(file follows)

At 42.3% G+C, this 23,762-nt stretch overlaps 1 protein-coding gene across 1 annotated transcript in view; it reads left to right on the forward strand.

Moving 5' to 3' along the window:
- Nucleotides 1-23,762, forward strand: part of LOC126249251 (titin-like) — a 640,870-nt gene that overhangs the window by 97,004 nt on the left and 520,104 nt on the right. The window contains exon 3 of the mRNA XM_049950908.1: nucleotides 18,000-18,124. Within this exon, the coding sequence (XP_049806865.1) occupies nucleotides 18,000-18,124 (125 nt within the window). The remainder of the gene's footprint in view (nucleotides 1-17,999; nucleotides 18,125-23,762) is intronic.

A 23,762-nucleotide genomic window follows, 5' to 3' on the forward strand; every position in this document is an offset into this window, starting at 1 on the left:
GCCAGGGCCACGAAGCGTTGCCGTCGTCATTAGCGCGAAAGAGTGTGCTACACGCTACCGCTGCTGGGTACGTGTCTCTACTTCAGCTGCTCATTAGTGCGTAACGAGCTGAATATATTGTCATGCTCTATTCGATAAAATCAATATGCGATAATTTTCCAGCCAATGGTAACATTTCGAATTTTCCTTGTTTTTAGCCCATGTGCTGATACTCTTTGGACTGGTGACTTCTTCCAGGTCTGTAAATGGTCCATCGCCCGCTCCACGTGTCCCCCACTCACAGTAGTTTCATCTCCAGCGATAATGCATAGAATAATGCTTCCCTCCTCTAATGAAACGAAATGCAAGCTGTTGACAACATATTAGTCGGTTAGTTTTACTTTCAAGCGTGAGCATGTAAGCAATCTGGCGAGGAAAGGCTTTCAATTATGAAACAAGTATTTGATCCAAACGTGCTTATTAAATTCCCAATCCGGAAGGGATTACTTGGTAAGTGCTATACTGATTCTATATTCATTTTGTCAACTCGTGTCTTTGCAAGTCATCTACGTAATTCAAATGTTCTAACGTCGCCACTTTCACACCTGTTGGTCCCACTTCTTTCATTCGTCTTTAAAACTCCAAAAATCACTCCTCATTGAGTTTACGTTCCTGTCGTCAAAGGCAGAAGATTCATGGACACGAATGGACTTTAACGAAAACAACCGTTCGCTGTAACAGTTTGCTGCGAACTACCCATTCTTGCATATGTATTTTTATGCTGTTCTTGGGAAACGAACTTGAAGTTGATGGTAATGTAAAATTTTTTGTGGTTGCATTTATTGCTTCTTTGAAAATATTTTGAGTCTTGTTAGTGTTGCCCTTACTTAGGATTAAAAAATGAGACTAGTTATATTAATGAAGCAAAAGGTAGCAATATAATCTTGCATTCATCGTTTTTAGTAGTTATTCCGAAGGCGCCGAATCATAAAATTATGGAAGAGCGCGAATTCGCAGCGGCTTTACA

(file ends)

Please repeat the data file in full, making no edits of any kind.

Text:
At 42.3% G+C, this 23,762-nt stretch overlaps 1 protein-coding gene across 1 annotated transcript in view; it reads left to right on the forward strand.

Moving 5' to 3' along the window:
- Nucleotides 1-23,762, forward strand: part of LOC126249251 (titin-like) — a 640,870-nt gene that overhangs the window by 97,004 nt on the left and 520,104 nt on the right. The window contains exon 3 of the mRNA XM_049950908.1: nucleotides 18,000-18,124. Within this exon, the coding sequence (XP_049806865.1) occupies nucleotides 18,000-18,124 (125 nt within the window). The remainder of the gene's footprint in view (nucleotides 1-17,999; nucleotides 18,125-23,762) is intronic.

A 23,762-nucleotide genomic window follows, 5' to 3' on the forward strand; every position in this document is an offset into this window, starting at 1 on the left:
GCCAGGGCCACGAAGCGTTGCCGTCGTCATTAGCGCGAAAGAGTGTGCTACACGCTACCGCTGCTGGGTACGTGTCTCTACTTCAGCTGCTCATTAGTGCGTAACGAGCTGAATATATTGTCATGCTCTATTCGATAAAATCAATATGCGATAATTTTCCAGCCAATGGTAACATTTCGAATTTTCCTTGTTTTTAGCCCATGTGCTGATACTCTTTGGACTGGTGACTTCTTCCAGGTCTGTAAATGGTCCATCGCCCGCTCCACGTGTCCCCCACTCACAGTAGTTTCATCTCCAGCGATAATGCATAGAATAATGCTTCCCTCCTCTAATGAAACGAAATGCAAGCTGTTGACAACATATTAGTCGGTTAGTTTTACTTTCAAGCGTGAGCATGTAAGCAATCTGGCGAGGAAAGGCTTTCAATTATGAAACAAGTATTTGATCCAAACGTGCTTATTAAATTCCCAATCCGGAAGGGATTACTTGGTAAGTGCTATACTGATTCTATATTCATTTTGTCAACTCGTGTCTTTGCAAGTCATCTACGTAATTCAAATGTTCTAACGTCGCCACTTTCACACCTGTTGGTCCCACTTCTTTCATTCGTCTTTAAAACTCCAAAAATCACTCCTCATTGAGTTTACGTTCCTGTCGTCAAAGGCAGAAGATTCATGGACACGAATGGACTTTAACGAAAACAACCGTTCGCTGTAACAGTTTGCTGCGAACTACCCATTCTTGCATATGTATTTTTATGCTGTTCTTGGGAAACGAACTTGAAGTTGATGGTAATGTAAAATTTTTTGTGGTTGCATTTATTGCTTCTTTGAAAATATTTTGAGTCTTGTTAGTGTTGCCCTTACTTAGGATTAAAAAATGAGACTAGTTATATTAATGAAGCAAAAGGTAGCAATATAATCTTGCATTCATCGTTTTTAGTAGTTATTCCGAAGGCGCCGAATCATAAAATTATGGAAGAGCGCGAATTCGCAGCGGCTTTACA